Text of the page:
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NEWS
April 15, 2016
Appearance: Should be clear, although unfiltered dry-hopped versions may be a bit hazy. - From the Beer Judge Certification Program style guidelines for American IPA A bit hazy? That might be the traditional standard. But these days, some of America's top-rated India pale ales are as overcast as the airspace above South Philly's oil refinery on an August afternoon. Murky, cloudy, and even milk-like are some of the descriptors for the likes of Lawson's Finest Liquids Sip of Sunshine , Trillium Dialed-In, and the Alchemist Heady Topper , all popular IPAs made in New England, where the trend began.
NEWS
December 31, 2007
Have you noticed that the price of beer is going up? The simple explanation is that supplies of hops and barley, two key ingredients in brew-making, are shrinking while demand for beer is increasing. Bad harvests and low prices for these commodities bear some of the blame, but another major factor is the nation's poorly fashioned energy policy. Thanks to government subsidies to promote ethanol production, more and more farmers are abandoning a variety of crops - including barley and hops - and switching to corn.
BUSINESS
May 12, 1987 | By Terry Bivens, Inquirer Staff Writer
Joe's beer is back. Joseph W. Ortlieb, a member of one of Philadelphia's best-known brewing families, has returned to the business with a new beer that is now being distributed at beverage stores and taverns in Philadelphia and its Pennsylvania suburbs. It's called Trupert American Pilsner, and - hang on, Philadelphia - it's a micro beer, or one of those new, boutique brews that feature high-quality ingredients and prices to match. Ortlieb said Trupert should sell for about $16-$17 a case.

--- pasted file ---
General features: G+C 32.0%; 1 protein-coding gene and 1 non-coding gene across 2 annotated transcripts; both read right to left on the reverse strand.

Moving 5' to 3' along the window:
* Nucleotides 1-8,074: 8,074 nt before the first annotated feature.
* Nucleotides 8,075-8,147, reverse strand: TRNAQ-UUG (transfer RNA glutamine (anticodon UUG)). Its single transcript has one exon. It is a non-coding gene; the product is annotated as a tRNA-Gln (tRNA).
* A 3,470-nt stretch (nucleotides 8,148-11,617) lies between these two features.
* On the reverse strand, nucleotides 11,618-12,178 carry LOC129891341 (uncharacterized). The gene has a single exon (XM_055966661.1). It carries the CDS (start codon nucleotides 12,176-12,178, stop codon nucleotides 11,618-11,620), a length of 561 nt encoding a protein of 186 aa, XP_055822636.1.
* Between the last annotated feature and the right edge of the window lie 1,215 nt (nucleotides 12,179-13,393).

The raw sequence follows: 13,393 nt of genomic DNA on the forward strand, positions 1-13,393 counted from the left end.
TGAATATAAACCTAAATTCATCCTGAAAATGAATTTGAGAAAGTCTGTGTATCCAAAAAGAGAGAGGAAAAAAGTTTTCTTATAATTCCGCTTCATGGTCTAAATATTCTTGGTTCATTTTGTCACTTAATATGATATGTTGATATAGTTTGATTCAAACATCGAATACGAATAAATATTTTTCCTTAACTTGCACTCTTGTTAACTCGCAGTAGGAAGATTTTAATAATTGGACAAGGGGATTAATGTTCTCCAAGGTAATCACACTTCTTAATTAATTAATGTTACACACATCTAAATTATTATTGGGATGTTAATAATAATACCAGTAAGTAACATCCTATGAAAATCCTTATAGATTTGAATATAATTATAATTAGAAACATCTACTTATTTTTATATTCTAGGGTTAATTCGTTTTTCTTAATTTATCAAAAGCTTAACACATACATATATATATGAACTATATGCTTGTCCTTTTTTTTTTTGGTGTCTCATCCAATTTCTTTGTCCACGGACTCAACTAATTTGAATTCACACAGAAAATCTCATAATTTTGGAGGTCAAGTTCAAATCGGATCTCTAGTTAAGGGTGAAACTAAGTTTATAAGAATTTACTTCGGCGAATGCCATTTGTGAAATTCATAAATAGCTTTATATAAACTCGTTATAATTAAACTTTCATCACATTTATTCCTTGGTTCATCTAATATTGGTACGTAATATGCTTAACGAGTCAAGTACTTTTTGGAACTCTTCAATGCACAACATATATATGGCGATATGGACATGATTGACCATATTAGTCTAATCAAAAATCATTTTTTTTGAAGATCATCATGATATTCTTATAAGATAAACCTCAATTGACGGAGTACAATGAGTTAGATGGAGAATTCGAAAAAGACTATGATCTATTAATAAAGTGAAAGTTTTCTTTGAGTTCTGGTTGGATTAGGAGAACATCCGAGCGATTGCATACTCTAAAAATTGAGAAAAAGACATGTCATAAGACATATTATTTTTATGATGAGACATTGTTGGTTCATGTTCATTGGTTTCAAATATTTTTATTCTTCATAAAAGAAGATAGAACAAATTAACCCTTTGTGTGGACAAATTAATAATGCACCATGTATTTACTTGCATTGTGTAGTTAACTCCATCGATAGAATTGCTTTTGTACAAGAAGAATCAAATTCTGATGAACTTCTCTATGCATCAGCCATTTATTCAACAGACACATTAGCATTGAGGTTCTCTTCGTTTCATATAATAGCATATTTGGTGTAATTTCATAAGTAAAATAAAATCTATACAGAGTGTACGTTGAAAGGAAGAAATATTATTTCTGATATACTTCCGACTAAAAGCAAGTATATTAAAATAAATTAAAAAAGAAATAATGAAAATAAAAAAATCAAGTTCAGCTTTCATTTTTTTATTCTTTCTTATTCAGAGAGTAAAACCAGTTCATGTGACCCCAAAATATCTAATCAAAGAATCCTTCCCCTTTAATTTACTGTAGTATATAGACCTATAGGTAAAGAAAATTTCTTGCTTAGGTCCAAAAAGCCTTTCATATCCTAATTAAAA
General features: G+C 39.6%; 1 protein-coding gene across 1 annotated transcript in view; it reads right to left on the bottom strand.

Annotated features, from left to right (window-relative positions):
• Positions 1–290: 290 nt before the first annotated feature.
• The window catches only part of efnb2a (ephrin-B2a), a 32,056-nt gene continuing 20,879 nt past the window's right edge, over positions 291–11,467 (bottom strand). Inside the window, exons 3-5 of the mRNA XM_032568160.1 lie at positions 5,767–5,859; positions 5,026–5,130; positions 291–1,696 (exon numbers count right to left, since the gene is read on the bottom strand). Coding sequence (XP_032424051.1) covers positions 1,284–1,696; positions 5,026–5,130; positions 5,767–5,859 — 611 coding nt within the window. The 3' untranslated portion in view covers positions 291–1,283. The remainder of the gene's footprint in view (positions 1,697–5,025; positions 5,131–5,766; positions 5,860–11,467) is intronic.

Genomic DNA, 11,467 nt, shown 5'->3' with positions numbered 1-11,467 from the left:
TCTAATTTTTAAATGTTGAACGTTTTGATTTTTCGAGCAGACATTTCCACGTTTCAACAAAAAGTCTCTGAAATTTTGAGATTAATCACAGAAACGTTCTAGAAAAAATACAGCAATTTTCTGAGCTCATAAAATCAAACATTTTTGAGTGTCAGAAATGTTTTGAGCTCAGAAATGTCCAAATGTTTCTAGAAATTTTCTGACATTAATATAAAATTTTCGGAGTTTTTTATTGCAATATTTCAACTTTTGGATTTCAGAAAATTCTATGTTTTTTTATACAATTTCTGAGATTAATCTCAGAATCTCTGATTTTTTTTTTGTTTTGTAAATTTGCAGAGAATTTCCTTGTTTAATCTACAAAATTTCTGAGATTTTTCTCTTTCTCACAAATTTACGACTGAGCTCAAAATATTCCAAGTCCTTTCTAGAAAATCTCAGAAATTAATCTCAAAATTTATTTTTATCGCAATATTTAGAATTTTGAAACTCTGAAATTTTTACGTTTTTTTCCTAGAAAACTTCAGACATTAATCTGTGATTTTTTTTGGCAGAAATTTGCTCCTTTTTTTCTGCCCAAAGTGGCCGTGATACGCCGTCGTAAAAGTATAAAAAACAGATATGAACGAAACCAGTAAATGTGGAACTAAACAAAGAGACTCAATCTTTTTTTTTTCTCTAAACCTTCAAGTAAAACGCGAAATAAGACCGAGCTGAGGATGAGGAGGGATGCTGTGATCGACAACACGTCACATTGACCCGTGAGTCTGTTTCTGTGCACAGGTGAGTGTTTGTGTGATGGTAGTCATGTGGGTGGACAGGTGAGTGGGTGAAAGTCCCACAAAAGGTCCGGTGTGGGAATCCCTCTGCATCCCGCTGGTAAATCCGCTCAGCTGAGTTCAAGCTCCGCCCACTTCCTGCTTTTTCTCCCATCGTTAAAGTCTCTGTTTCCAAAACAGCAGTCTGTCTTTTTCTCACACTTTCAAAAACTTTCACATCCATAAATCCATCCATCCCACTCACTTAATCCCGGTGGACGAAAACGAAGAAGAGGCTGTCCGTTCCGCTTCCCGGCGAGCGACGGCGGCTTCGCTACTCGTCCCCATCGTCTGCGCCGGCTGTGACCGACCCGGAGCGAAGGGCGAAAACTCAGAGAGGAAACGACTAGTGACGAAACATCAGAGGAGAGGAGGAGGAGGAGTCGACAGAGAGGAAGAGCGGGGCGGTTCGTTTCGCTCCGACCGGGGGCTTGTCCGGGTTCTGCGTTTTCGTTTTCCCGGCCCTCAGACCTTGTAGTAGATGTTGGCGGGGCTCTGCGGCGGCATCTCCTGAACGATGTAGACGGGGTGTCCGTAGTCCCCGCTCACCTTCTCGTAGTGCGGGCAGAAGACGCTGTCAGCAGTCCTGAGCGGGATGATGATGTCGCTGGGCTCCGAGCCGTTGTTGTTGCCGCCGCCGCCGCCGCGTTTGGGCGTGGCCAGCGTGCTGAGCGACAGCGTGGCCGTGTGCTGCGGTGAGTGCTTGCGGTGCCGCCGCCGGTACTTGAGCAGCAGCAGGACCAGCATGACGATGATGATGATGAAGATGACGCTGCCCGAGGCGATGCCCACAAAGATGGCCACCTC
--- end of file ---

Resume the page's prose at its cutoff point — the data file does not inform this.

NEWS
February 1, 1991 | By Joanne Sills, Daily News Staff Writer
On a Southwest Philadelphia street corner that has seen its share of trouble, entrepreneurs saw opportunity. They bought a large corner property at 60th Street and Springfield Avenue and made plans for a mini-plaza featuring a self-service laundry, grocery, restaurant - and beer takeout. When neighborhood residents heard "beer," they sensed disaster, worried about an ugly past returning: They saw the threat of drug dealers again hanging out at the intersection. They saw the threat of guns.
ENTERTAINMENT
June 1, 2012 | Joe Sixpack
HOW DOES a beer drinker navigate 10 days of nonstop suds? I asked a few pros for some tips. And by pros, I mean guys (and a gal) who are among the most die-hard beer fans I know.   All agreed a bit of planning is essential. "I actually sat down and looked through the events at phillybeerweek.org , and also made a list I heard through the hop vine," said Natalie DeChico, of Langhorne, who last year won the annual Philly Beer Geek contest. Stephen Lyford, of Bellmawr, N.J., who serves as Philly Beer Week's unofficial photographer, also checks his Facebook invites and Twitter feeds, then creates his own Google calendar.
NEWS
December 9, 2014 | BY DAN GERINGER, Daily News Staff Writer geringd@phillynews.com, 215-854-5961